Alex Coleman's picture

I like the physical document idea as well, although I change up my list periodically and would tire of reprinting it.

Arthur Morgan's picture

A short pencil beats a long memory every time.

No memory is so firm as the most faded ink.

A similar phrase was introduced into English usage through Arthur H. Smith's Proverbs and common sayings from the Chinese, which gives "The palest ink is better than the most capricious memory."

A word document printed and plasticized, now we are talking.

Motti Bembaron's picture

My equipment (except light stands and modifiers) is stacked in drawers. I start from the top and by the time I get to the bottom one I have everything. However, a short equipment checklist is always a great idea.

Alex Coleman's picture

I've got a similar organizational setup, but there are a number of pieces that are essential for one shoot but useless for another, leaving me checking back with the list.

Motti Bembaron's picture

Yes, I am doing more product shoots now and that requires a different set of equipment so lists are very handy.

John Cliff's picture

I mostly do video and often do multicamera shoots so I use an Excel document and have one that is project specific...gear needed by category, must have shots, secondary shots, location, contact numbers...and another that is a pre shoot checklist for ensuring my gear is set up correctly...I print both out before the shoot and make sure they are in my gear bag (along with an outline of points I want to cover in the interview)I have to do this because I had a brain injury a few years back which has affected my memory but I think it is a great idea for anyone

Alex Coleman's picture

Definitely can be helpful. I like your addition of essential info like a shot list and contact information.

Benoit Pigeon's picture

Always a check list and sub lists. For example a list for all batteries to charge or purchase. Long trips, I add a pillow in case I get too tired and need to take a nap...

Alex Coleman's picture

The batteries/chargers list is essential! Especially since some devices still haven't standardized on USB charging, meaning it's tough to find a particular charger in a more remote location.

Kirk Darling's picture

Checklists are good. I also use specialized cases. One is a portrait case, for instance, and another is my video case (which is so large it's right at the limit of my ability to get it into my minivan). When all of the cut-to-fit spaces in those cases are filled, I have all the equipment I need. I have lighting cases that are the same way. A glance shows me if everything is there.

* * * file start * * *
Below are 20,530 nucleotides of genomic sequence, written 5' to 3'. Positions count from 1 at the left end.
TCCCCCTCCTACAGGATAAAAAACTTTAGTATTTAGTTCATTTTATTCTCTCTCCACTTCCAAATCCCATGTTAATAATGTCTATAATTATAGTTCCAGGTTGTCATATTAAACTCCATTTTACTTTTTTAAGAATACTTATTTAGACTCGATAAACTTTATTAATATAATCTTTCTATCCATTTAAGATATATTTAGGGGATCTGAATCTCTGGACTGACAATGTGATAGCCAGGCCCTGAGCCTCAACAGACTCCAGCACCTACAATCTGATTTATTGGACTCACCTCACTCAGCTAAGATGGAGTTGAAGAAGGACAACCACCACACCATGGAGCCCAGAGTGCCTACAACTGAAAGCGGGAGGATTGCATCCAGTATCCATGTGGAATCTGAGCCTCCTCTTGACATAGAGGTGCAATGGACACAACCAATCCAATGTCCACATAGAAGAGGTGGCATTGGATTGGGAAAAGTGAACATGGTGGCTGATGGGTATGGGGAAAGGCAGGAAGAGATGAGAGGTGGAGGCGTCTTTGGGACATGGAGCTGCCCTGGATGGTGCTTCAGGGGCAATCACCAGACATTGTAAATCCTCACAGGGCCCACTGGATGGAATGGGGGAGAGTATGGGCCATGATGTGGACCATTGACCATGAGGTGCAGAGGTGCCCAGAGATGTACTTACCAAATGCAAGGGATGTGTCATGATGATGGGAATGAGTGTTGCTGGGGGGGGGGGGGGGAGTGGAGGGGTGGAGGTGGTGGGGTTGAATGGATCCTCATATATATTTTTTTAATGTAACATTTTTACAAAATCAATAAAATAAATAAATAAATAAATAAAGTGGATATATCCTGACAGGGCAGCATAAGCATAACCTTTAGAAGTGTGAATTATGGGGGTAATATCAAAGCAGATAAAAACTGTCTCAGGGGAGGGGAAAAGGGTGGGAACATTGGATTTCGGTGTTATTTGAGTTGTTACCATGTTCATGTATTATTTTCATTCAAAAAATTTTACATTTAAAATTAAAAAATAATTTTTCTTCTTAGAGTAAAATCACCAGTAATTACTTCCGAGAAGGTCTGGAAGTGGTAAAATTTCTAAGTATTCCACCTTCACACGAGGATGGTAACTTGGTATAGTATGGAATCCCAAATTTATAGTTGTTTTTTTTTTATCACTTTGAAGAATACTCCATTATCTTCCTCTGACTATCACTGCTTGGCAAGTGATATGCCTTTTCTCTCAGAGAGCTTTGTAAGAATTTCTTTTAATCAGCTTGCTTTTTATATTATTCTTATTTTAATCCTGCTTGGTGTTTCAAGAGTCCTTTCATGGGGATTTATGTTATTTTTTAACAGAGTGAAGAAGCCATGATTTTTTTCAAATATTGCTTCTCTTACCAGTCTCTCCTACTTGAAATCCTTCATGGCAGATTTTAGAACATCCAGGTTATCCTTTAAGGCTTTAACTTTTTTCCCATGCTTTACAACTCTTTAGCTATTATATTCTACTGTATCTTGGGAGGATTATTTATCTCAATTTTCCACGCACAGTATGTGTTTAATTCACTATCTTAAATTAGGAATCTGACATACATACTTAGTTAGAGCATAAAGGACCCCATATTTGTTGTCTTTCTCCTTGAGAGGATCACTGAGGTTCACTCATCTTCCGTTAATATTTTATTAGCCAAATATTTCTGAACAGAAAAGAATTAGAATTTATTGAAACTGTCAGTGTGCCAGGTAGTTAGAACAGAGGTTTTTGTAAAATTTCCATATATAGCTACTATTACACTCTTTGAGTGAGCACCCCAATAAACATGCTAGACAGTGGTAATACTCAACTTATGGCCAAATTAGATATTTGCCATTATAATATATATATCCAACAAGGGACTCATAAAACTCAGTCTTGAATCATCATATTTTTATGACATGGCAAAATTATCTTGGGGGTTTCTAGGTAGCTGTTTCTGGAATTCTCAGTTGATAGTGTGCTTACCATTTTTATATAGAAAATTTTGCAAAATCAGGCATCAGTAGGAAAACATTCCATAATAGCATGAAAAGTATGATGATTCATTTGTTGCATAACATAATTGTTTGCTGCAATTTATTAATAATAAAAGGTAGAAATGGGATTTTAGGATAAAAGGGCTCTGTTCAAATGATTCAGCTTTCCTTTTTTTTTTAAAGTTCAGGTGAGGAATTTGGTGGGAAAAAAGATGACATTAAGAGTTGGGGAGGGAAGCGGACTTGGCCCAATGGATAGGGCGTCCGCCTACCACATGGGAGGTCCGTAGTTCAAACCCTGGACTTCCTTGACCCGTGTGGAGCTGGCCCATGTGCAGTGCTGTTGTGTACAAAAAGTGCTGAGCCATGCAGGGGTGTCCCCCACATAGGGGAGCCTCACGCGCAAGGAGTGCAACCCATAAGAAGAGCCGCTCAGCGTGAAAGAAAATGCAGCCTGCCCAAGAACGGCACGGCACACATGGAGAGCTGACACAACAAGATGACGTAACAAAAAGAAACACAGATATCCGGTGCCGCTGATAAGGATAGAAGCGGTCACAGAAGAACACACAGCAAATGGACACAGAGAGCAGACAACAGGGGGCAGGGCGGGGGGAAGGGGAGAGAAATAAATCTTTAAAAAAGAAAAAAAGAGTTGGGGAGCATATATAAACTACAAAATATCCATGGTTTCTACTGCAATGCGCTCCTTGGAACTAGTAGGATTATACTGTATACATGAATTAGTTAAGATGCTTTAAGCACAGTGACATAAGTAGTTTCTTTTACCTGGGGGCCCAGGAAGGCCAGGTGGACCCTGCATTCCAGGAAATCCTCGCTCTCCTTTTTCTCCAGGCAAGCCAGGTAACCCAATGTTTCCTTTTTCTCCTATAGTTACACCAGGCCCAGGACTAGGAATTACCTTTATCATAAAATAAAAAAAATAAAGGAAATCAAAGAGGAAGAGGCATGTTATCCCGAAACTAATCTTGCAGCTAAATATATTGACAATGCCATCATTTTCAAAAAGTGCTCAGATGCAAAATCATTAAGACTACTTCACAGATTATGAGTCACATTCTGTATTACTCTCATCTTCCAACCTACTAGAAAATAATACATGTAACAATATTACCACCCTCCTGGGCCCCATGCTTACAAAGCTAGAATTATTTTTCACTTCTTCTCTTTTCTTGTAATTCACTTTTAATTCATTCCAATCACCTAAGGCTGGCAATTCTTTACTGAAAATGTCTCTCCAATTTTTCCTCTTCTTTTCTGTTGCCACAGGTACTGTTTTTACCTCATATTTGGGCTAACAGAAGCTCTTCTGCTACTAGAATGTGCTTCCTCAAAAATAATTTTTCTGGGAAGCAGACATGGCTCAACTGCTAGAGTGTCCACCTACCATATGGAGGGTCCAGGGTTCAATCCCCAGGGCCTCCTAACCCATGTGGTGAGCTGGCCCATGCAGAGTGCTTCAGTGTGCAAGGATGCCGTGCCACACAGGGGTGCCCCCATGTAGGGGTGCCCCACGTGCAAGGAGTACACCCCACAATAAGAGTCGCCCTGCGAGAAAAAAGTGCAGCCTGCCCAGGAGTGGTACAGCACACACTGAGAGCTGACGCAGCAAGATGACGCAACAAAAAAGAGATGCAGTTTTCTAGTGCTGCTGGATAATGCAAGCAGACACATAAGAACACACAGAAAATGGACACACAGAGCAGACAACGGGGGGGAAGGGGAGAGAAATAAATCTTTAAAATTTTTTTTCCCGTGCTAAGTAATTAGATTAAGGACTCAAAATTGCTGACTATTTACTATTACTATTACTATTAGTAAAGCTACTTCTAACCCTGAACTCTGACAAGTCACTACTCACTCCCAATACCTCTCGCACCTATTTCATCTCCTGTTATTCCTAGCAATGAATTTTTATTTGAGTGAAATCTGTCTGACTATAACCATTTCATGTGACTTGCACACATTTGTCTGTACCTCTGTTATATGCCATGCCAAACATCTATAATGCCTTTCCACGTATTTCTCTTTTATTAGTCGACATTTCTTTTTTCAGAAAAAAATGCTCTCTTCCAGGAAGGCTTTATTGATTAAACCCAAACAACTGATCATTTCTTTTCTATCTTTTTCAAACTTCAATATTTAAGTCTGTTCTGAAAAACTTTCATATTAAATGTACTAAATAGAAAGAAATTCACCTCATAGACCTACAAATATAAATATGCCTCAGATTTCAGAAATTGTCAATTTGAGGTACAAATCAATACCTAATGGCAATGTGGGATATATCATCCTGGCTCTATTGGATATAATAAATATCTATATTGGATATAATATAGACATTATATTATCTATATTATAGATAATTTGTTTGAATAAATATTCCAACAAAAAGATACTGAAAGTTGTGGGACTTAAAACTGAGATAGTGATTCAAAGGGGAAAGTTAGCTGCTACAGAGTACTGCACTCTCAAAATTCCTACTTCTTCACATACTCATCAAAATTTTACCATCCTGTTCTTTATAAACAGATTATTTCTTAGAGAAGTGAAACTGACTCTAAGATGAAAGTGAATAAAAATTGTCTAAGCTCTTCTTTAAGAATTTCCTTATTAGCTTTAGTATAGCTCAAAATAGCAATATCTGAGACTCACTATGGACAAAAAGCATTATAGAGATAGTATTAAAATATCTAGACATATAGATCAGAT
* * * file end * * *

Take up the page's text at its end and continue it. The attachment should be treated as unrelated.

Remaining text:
Alex Coleman's picture

That's a good strategy. If I had the money, I'd love to have an insert or bag for each shoot, so I could just grab, fill, and go.

Paulo Macedo's picture

I compare one item on the pilot's checklist to one item on the photographer's checklist.

Check fuel gauge and Keep your batteries charged.

If you mess any of these two, things will go bad.

Alex Coleman's picture

Exactly. With some specific rechargeable batteries, it almost feels like it'd be easier to find Jet-A fuel.

Paulo Macedo's picture

That's why I have 7 batteries. All charged.
Then I can proceed and taxi to and hold short runway 05 via taxiway juliet 2 and contact tower on 118.15 when ready.

Sylvain Durand's picture

The check list is a basic organizational trick. However the airplane pilots have the habits of saying it out loud, it is a good practice that I apply to myself

Alex Coleman's picture

Japan's rail system takes it a step further, with pointing-and-calling, which is intended to reduce "coasting" through the motions. I haven't gotten to that point yet!

I have an easy solution to this problem although the weight is sometimes a bit much, but anyway I have 95% of my gear at all times in my ThinkTank Airport Accelerator. The only things which are not in that bag are my 300mm 2.8 and 400mm 2.8 VR lenses and an extra speed light, but I rarely use flash. Anyway, I can also reconfigure the bag easily and replace my 70-200mm 2.8 with my 300mm 2.8 quickly. I have the Nikon Holy-Trinity kit and two Pro bodies in the bag, along with a TC, SB-910, triggers, filters, etc. I can also add my laptop or iPad to the bag. My point is that it's easy to remember the couple things that are NOT in the bag when I know that I might need them, I take them along or remove something and add them to my existing kit bag.

Alex Coleman's picture

Having a "go-bag" like that can be nice, especially since it encourages you to bring your gear, just in case.